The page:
10. Q: From your experience, what's the best advice, if any, you could give to anyone, young or old, who might consider selling and exhibiting their work?

A: It’s a tough life. There is a lot I could say, but here’s the main one: if you are serious about selling and exhibiting your art, be persistent. You will try and fail hundreds of times. You will want to give up constantly. And once you do reach a certain level of “success” (whatever your definition of success may be), you will strive for more and probably fail at first. Some people get lucky, but I think the mistakes teach you the most, because they force you to solve a problem creatively when your expectations are not fulfilled. Also, don’t become too complacent with success. Always strive to create and explore, not just settle for what you know other people will like. Be true to yourself, be humble, and just keep working.

I’ve been reading a book called “The War of Art” by Steven Pressfield, and he writes about how artists experience resistance in many forms, all self-created. I’d recommend it to all of those who want to make art but are afraid to.

Sunday, November 15, 2009

"portratit of an unbalanced psyche"



This drawing was made for both the Illustration Friday topic "unbalanced", as well as for Big A's Moleskine exchange (in Anders' book).

*mixed media in A4 sketchbook Moleskine, 11/2009

Saturday, November 14, 2009

deastro live at dc9, 11/12/2009


Last Thursday night I made it out to DC to see Deastro perform live at DC9. It was cold, damp and rainy out and normally I would have been tempted to rest my burning feet and dying voice in the cozy comfort of home, but this was Deastro for crying out loud! Real name Randolph Chabot, Deastro, hailing from Detroit, MI, has been on tour, opening for Max Tundra, the latter of whom I unfortunately had to miss or I'd have missed the Metro ride home.

I first "discovered" the amazing music of Deastro earlier in the year while sorting through the bins of my favorite local cd shop. The cover art immediately jumped out at me, with its wild, cosmic collage landscape. Of course the title of his latest (and second) album, "Moondagger" drew me in as well, and the fact that it was on the highly respected American electronic music label, Ghostly International. What started out as a near overlooked curiosity turned out to be one of my all-time favorite albums. Unfortunately, Chabot wasn't able to perform much of the material from Moondagger - a dense, epic long-player recorded with a full band, who happened to bail on him three weeks ago due to lack of funds. However, despite the stripped down live set, which included a friend of Chabot's on bass and keys, Deastro soldiered on and delivered an energized, spirited performance, showcasing earlier tracks from his first album, "Keepers", as well as a sampling of some truly stellar new songs. Occasionally, in between songs, Chabot would tell bad jokes or make small talk with the audience, to everyone's bemused enjoyment.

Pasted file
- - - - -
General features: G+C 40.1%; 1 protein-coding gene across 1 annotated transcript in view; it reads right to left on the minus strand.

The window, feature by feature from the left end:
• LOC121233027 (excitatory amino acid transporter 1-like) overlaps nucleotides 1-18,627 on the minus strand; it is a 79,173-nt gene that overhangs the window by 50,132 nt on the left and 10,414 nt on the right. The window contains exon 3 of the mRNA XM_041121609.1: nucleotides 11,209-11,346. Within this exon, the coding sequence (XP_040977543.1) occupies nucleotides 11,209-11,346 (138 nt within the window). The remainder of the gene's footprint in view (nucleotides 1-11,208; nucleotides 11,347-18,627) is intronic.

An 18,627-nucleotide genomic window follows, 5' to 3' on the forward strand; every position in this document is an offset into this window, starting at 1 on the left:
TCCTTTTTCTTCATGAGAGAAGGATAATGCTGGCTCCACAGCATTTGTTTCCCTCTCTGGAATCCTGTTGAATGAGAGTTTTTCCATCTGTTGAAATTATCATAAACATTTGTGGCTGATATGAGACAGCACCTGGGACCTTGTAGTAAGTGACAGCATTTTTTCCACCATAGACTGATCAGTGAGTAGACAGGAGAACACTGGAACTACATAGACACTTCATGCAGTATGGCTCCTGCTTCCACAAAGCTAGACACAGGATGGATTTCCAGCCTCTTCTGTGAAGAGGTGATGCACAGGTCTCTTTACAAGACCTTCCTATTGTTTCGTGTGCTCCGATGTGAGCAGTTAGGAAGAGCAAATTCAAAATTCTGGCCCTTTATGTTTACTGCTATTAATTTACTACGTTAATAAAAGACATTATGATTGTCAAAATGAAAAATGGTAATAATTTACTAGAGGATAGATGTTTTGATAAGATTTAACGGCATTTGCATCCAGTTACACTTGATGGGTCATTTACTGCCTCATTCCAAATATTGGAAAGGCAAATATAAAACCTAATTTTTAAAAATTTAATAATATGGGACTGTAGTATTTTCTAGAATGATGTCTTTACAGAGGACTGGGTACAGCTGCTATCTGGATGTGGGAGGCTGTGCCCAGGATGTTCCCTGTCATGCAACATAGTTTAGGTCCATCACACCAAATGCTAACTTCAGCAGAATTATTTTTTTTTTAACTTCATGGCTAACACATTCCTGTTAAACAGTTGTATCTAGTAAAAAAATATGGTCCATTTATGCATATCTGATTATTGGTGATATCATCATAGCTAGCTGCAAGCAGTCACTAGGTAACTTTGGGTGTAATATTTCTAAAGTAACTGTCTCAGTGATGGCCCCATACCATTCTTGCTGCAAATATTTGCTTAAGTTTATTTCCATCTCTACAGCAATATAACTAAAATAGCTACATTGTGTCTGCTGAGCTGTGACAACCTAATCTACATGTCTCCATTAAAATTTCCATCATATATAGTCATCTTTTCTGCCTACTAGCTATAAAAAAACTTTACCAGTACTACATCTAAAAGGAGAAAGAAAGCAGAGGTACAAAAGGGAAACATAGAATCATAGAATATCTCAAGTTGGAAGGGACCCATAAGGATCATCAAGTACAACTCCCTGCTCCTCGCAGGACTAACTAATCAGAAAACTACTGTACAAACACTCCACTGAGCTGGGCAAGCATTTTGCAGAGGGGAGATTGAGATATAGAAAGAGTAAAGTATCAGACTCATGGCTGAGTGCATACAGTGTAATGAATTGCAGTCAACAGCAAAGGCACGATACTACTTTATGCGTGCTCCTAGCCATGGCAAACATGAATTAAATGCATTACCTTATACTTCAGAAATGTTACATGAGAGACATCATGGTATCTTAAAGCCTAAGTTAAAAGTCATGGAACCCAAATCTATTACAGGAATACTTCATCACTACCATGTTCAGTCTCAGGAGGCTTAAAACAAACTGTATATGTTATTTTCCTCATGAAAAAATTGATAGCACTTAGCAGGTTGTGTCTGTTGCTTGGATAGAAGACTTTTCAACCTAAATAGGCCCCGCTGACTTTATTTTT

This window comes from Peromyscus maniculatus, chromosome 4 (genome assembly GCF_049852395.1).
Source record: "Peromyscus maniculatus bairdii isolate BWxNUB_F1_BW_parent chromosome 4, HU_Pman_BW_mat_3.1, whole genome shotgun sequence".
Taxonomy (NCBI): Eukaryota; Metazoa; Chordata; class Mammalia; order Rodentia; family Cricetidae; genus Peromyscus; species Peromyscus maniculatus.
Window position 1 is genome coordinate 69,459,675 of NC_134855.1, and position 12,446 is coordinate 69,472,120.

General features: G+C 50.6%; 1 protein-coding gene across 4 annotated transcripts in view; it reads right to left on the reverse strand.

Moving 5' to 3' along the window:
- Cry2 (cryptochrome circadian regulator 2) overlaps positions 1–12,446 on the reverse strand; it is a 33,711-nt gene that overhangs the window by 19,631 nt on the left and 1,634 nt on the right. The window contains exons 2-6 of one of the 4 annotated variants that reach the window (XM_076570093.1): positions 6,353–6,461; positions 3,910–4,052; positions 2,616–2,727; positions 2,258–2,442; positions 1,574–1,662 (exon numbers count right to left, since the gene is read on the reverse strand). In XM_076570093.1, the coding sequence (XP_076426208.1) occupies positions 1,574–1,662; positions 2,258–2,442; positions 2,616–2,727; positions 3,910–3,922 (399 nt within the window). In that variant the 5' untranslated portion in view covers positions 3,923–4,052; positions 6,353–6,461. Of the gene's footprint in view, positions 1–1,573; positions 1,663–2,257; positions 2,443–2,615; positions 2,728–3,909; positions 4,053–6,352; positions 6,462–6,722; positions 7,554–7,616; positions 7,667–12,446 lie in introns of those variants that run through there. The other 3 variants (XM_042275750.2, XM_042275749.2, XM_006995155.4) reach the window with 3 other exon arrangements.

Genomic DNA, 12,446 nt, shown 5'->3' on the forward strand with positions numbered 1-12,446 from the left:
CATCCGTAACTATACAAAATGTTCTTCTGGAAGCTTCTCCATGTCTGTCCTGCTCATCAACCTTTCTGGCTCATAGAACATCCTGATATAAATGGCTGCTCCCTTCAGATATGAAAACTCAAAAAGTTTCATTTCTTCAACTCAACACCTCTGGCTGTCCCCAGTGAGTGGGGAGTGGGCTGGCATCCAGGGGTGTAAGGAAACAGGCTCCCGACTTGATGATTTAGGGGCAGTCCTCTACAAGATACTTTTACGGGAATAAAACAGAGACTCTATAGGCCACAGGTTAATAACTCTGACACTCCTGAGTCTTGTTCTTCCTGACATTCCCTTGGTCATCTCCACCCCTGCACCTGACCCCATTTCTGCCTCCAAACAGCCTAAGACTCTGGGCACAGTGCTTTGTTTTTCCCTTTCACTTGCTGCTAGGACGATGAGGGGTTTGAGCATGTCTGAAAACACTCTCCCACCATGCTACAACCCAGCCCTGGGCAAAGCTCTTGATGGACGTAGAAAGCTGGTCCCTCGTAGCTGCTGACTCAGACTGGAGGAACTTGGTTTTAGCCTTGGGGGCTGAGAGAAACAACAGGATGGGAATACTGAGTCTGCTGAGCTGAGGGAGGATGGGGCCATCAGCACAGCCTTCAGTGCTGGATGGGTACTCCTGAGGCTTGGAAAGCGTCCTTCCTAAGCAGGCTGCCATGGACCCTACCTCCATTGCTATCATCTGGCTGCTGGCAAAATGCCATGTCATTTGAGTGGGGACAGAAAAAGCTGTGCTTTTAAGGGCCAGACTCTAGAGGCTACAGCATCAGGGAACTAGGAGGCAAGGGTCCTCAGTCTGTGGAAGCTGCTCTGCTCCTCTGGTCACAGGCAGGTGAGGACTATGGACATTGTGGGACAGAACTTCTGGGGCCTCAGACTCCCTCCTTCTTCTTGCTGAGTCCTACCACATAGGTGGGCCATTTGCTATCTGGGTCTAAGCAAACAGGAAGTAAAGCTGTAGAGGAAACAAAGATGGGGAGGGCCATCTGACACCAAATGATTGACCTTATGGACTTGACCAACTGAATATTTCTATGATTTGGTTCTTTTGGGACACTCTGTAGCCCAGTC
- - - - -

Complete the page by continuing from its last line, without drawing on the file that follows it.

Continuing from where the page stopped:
I got a chance to talk briefly with Chabot after his set, and learned that there will already be another new album out soon in the new year, and he already has a new band lined up. This is exciting news indeed and it looks as if this young musical genius is on a roll with no end in site. Be sure to catch Deastro in a city near you as he tours the US on through the new year, and be sure to shake the young man's hand as well. In the meantime, I'll be reviewing his album Moondagger later this year as part of my top ten favorite music releases from 2009.

Saturday, November 7, 2009

back from the 'zine fest








I just returned from the Third Annual Richmond Zine Fest, held this year at Gallery 5. There was so much fantastic art this year from participants, it was almost overwhelming at times. There was also a lot of great energy throughout the place - I got a chance to talk with lots of kind, interesting and inspirational individuals and sold a good deal of art as well, so I'm very thankful for that! I'm also very glad to have shared a table with Matt Dembicki and Andrew Cohen once again at the fest. Hopefully Gallery 5 will be a permanent home to this event and hopefully it'll bring in lots of awesome people next year as well. I wish I brought my camera along but I don't think I'd have had enough time to take any pics. In the meantime, I thought I'd post up some photos from earlier in the week, taken in both Hillsboro and Leesburg, Virginia.

Friday, November 6, 2009

blur


*Splotch Monster 44 transformed in Picnik for the Illustration friday topic "blur"

Sunday, November 1, 2009

sketch dump: 10/2009






The top five drawings are for five more book covers for my special edition Sketch Dump 'zines, which will be on sale next week at the Richmond Zine Fest. I used lots of reference photos and liquid watercolors to make them, and it was a joy getting back into drawing animals over ultravivid psychedelic backdrops once again. The bottom five drawings are from a couple of sketchbook exchanges, the first four in my wife's sketchbook for a DC exchange I started recently. The very bottom image is a collaboration with Ellen, who is part of round two of the sketchbook exchange started by Andrea Martinez. Elen draw a light pencil sketch of three cartoon jack-o-lanterns, while I added color, grass and ghosts. Normally I loathe doing holiday-related art, but this one was definitely lots of fun to work on.